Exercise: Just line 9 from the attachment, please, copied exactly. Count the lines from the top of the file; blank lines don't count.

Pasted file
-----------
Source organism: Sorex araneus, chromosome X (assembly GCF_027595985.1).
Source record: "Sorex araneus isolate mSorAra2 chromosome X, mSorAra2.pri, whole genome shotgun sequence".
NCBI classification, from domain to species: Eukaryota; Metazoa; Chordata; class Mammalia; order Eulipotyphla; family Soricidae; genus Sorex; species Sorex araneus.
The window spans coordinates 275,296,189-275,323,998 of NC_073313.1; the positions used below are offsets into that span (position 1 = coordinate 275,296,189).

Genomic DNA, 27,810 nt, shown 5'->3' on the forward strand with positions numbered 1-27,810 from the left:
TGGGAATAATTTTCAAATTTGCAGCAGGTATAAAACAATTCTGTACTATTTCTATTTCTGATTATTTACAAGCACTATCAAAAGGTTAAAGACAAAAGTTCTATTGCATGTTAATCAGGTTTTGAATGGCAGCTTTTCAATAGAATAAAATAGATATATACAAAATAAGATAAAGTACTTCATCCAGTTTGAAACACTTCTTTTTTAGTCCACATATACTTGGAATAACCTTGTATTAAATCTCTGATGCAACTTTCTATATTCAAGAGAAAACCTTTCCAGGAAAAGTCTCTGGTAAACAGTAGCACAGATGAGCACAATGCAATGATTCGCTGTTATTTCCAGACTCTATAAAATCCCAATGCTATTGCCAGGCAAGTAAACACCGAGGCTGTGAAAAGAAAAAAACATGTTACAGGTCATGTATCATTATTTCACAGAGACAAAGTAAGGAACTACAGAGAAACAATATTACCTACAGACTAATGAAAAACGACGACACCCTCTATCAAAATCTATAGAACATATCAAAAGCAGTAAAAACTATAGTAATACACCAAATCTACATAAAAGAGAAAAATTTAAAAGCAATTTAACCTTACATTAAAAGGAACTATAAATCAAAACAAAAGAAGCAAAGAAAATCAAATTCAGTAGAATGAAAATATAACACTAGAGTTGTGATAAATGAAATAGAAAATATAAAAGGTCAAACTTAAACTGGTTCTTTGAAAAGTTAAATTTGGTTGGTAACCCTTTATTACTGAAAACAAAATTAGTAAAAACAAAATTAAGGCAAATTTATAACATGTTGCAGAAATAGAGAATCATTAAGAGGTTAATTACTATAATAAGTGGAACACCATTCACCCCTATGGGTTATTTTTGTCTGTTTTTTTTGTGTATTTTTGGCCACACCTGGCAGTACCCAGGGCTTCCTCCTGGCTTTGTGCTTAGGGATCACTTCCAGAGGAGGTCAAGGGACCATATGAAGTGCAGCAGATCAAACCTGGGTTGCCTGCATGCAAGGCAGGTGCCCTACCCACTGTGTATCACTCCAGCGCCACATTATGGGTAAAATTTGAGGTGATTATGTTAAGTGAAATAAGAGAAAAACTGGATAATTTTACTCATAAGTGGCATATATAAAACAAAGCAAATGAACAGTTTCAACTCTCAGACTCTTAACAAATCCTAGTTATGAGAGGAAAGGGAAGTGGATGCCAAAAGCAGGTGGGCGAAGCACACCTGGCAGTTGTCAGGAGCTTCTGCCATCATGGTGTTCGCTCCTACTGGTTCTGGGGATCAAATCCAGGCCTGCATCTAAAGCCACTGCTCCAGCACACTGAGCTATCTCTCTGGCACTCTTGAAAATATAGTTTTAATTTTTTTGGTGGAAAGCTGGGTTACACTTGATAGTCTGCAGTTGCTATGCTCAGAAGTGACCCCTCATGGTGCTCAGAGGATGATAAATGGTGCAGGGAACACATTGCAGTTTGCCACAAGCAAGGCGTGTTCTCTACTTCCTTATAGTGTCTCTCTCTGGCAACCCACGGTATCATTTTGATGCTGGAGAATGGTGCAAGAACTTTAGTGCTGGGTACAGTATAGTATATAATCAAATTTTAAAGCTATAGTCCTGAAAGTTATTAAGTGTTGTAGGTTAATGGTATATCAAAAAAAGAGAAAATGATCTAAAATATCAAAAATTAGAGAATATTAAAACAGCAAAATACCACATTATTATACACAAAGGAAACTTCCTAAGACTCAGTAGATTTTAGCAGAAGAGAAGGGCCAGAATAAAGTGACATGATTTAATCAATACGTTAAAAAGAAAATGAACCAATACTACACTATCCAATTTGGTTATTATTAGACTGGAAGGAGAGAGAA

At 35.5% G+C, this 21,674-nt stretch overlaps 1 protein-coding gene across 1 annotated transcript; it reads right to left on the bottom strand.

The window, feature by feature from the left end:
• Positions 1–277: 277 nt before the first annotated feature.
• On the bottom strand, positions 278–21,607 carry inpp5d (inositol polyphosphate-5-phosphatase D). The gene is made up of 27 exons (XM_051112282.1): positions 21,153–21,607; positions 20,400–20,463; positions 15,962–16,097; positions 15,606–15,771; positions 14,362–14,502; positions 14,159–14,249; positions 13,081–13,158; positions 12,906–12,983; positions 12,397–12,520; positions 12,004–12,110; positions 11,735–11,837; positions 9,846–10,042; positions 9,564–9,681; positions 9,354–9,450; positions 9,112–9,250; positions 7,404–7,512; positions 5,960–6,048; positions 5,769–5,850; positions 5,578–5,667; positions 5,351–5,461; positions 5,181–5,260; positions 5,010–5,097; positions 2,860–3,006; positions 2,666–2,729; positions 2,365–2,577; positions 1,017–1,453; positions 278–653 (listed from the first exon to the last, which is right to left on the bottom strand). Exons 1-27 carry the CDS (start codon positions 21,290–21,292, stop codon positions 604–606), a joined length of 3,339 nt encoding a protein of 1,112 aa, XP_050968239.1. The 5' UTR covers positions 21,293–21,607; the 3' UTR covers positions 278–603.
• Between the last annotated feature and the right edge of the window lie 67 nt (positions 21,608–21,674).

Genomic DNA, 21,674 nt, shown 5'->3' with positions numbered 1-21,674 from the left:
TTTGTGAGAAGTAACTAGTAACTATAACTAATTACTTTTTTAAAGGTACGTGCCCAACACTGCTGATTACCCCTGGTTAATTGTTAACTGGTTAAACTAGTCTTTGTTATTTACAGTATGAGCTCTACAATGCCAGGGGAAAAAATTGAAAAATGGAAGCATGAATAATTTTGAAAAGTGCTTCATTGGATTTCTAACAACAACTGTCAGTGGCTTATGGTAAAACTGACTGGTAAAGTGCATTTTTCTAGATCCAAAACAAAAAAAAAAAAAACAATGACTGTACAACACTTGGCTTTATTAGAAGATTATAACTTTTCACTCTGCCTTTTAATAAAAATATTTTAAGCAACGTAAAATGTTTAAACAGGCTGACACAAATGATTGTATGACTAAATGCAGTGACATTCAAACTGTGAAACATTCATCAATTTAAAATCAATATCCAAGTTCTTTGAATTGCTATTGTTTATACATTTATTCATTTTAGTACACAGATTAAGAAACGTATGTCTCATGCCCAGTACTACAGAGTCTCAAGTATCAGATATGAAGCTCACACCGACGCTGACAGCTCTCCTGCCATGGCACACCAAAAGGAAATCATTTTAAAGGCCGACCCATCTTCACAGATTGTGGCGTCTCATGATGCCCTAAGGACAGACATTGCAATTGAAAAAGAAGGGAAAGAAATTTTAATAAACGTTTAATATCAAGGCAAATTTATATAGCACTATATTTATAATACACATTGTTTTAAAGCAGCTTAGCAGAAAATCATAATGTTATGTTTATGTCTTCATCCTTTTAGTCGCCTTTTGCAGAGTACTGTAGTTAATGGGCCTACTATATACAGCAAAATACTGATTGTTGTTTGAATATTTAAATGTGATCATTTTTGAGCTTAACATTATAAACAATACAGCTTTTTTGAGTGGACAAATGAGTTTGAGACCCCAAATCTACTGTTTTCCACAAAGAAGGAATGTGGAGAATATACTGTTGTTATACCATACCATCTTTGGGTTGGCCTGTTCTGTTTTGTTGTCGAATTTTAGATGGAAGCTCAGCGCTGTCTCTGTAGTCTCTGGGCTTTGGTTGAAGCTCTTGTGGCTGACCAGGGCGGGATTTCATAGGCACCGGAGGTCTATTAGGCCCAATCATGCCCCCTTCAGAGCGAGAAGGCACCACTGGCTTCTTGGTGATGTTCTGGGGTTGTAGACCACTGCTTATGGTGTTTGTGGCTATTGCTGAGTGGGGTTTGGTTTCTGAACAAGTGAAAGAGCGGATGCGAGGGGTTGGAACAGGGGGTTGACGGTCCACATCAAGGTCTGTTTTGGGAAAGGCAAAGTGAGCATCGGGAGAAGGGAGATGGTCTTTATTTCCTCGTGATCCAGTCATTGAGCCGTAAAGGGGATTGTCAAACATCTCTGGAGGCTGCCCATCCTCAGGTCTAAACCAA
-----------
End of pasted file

• Positions 1–277: 277 nt before the first annotated feature.